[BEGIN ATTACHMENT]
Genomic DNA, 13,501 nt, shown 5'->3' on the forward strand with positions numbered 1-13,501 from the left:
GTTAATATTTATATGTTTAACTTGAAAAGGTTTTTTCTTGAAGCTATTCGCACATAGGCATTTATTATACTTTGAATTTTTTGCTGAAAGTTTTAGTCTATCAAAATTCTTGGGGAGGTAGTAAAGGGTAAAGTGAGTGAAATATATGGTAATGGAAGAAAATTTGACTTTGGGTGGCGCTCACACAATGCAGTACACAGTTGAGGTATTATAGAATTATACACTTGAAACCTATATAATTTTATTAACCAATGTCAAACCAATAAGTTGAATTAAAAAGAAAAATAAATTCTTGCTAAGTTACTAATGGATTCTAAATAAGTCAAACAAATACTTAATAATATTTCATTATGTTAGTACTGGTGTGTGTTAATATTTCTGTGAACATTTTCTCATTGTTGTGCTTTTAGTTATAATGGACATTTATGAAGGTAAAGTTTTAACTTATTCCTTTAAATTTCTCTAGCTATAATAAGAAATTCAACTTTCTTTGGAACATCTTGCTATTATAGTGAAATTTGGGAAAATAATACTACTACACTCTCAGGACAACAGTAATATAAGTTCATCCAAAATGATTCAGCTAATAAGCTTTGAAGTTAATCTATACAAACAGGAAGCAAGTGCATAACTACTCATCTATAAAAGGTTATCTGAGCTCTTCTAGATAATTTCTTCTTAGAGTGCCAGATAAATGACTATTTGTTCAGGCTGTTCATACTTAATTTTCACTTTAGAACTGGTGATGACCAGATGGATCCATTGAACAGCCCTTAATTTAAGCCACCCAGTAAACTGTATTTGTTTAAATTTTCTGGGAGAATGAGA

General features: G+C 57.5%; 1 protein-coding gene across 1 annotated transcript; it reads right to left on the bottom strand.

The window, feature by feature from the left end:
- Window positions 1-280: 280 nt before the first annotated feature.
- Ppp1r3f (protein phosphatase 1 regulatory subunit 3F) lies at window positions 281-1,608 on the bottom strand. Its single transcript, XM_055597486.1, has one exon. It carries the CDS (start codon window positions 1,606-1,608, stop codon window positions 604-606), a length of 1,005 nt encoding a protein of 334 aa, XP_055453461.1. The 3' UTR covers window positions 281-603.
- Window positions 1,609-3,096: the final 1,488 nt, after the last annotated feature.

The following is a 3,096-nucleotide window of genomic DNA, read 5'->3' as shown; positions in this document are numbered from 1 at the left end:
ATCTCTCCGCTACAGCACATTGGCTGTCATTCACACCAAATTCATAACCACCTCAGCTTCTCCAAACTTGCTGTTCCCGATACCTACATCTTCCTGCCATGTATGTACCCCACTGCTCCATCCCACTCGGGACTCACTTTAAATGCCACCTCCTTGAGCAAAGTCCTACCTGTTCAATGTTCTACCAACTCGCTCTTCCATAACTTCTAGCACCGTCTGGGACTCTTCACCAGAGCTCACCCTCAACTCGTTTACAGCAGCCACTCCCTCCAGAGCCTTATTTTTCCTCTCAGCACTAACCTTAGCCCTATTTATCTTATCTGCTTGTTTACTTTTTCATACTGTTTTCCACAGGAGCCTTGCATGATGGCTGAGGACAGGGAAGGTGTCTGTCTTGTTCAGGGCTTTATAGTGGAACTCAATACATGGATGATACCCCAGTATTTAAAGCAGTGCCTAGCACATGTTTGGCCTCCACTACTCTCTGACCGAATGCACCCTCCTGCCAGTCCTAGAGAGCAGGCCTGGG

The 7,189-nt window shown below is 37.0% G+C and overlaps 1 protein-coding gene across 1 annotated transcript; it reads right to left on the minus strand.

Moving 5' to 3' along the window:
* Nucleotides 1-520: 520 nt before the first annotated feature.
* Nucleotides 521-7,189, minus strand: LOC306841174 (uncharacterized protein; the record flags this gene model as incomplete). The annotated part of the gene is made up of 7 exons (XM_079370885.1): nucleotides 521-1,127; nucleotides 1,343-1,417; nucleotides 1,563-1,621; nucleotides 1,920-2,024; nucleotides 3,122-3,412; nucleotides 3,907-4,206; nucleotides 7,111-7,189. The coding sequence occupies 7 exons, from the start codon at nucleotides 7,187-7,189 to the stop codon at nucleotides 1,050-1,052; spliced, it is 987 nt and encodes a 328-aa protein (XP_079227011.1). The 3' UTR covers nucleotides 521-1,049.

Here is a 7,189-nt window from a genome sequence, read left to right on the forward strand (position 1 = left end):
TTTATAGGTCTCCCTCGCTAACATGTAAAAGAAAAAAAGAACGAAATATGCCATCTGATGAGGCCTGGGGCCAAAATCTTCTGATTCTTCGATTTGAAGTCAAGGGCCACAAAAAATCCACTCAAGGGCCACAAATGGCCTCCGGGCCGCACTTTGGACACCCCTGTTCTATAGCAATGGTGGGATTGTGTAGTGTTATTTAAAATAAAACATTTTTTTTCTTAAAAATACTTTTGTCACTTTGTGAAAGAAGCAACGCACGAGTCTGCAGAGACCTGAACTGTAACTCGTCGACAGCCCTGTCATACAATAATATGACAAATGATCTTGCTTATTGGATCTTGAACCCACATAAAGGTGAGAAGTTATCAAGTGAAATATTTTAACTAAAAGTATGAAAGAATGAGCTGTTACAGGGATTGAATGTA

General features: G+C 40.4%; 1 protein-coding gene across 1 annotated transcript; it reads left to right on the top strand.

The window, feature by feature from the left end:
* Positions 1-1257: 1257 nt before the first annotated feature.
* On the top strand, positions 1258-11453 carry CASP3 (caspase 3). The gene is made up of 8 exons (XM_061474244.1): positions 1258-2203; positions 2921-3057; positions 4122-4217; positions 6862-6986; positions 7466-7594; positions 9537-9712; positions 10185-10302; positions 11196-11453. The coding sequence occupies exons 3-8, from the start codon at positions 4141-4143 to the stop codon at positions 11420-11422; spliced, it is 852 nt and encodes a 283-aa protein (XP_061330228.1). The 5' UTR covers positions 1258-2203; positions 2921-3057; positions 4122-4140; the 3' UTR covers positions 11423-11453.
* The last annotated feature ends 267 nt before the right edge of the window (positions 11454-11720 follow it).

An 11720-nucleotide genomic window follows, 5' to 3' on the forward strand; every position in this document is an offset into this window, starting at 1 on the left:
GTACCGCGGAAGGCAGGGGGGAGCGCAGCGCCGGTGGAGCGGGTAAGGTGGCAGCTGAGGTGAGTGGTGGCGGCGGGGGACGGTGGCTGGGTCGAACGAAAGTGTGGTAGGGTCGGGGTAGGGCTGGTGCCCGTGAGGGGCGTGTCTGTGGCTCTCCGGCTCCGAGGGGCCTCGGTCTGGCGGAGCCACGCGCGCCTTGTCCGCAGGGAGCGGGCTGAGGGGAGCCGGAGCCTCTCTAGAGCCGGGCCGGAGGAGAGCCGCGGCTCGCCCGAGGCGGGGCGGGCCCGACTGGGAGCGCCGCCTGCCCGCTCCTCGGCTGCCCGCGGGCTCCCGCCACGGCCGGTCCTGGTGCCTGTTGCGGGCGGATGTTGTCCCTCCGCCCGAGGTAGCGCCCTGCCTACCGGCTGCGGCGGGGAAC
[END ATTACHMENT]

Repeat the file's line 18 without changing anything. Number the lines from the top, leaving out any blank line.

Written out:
* Positions 1-1257: 1257 nt before the first annotated feature.